A union which represents nearly 50,000 flight attendants at 20 airlines across the United States, including United Airlines, wants airlines to axe all but the most essential air services to help stop the spread of the COVID-19 pandemic. Yesterday, it was revealed at a United Airlines townhall meeting that 71 flight attendants and 26 pilots have so far tested positive for Coronavirus.
It was also revealed that six more pilots are still awaiting test results and 42 pilots have been temporarily stood down because they had close contact with crew who had been diagnosed with COVID-19.
As part of a multi-billion dollar bailout package, airlines who sign up to President Trump’s CARES Act will have to provide a certain level of ‘essential’ domestic air service. In some cases, this will mean flying between destinations badly hit by the Coronavirus or flying nearly empty planes to maintain a schedule.
“To be clear, we have been and are currently calling for a halt to leisure travel and coordinated efforts to limit passenger flights to essential service only,” explained Association of Flight Attendant’s (AFA-CWA) president Sara Nelson.
“We are resolute about this, but it is not an easy task and we support our airlines and our government in navigating this complicated but necessary planning.”
“We encourage the administration to take additional steps to cut redundant service that puts airline workers at unnecessary risk,” Nelson continued.
Nelson also called for U.S. authorities to follow the lead of the United Kingdom and Sweden who have started to redeploy grounded flight attendants to help their overstretched healthcare systems deal with the COVID-19 outbreak. Both countries have recognised the high degree of resilience and professionalism, coupled with advanced First Aid training that flight attendants possess as being particularly useful.
Hundreds of cabin crew at airlines including Virgin Atlantic, easyJet and British Airways are set to volunteer at massive field hospitals in the coming weeks while continuing to be paid by the government to be kept on as flight attendants. Hundreds more at grounded Scandinavian airline SAS are receiving fast track training to prepare them for redeployment.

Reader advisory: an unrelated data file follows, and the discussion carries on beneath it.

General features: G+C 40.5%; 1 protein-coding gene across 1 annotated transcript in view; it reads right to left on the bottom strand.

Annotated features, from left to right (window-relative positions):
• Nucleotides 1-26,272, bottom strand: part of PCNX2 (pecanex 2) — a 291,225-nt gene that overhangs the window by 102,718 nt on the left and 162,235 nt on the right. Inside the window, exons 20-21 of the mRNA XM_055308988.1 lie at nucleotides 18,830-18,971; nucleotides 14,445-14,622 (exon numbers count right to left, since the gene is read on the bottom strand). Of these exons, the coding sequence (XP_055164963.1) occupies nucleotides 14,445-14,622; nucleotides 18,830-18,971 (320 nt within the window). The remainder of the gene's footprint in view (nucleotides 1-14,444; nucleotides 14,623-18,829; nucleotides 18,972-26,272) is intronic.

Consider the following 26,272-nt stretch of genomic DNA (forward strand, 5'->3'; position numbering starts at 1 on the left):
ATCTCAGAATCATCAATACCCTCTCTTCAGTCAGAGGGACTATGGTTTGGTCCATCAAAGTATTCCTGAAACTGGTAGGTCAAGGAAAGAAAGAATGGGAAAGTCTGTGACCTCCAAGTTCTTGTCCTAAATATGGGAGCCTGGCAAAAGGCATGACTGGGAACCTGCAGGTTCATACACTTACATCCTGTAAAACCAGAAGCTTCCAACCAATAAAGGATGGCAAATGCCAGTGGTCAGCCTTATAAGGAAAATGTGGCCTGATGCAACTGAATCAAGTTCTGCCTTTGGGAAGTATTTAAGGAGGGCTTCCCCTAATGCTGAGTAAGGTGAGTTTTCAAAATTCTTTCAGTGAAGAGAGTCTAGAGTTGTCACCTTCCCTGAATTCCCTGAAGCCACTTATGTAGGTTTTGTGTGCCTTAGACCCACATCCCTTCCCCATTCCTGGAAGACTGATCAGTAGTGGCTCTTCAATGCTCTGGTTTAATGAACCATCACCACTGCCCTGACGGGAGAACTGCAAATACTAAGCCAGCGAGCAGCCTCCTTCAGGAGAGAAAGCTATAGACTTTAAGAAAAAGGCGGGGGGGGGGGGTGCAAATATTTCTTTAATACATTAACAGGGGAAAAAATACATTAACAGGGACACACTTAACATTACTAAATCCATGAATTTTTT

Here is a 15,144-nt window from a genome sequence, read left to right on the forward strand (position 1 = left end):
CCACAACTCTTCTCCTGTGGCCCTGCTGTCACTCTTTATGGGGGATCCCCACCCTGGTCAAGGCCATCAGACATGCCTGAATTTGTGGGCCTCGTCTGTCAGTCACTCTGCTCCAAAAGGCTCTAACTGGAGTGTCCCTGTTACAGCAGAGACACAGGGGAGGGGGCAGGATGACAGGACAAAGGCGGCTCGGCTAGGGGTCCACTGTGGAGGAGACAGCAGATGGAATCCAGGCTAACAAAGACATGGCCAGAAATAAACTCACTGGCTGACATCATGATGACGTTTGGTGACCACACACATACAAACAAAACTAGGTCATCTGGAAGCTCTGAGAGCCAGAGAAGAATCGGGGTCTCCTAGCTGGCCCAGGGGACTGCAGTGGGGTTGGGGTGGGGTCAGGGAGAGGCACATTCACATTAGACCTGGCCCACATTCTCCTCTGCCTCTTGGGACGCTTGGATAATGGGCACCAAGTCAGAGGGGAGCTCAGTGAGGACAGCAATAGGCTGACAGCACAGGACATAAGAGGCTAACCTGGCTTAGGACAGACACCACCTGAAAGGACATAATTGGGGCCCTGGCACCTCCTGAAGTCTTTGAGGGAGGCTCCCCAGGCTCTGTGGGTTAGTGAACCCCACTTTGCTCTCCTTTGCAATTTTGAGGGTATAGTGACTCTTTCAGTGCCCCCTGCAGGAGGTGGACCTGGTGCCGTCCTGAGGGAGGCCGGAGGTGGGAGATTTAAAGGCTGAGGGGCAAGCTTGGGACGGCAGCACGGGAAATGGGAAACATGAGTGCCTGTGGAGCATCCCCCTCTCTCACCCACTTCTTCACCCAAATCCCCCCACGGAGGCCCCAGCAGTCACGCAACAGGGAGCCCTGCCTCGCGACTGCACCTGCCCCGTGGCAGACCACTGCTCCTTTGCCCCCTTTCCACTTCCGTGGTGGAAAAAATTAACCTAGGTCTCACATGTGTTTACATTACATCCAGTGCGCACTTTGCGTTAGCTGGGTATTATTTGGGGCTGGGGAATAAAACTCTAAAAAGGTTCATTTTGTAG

“As flights are pulled down, it may be that aviation’s first responders have time to help. We are discussing with government and medical support services the critical need for extra hands – either through virtual on-line assistance or hands-on at hospitals and medical centers,” Nelson explained.
“Flight Attendants who are willing to help may be in a unique position to do so, with our baseline immediate response training and skills among our membership that include credentialed medical professionals,” she continued.
While AFA-CWA is calling for halt to all leisure travel, most passengers have already heeded federal and local warnings. Yesterday, the United load factor was just 13 per cent, with a mere 30,000 passengers carried across its entire network – on a normal day, United would expect to carry around 550,000 passengers.
Mateusz Maszczynski honed his skills as an international flight attendant at the most prominent airline in the Middle East and has been flying throughout the COVID-19 pandemic for a well-known European airline. Matt is passionate about the aviation industry and has become an expert in passenger experience and human-centric stories. Always keeping an ear close to the ground, Matt's industry insights, analysis and news coverage is frequently relied upon by some of the biggest names in journalism.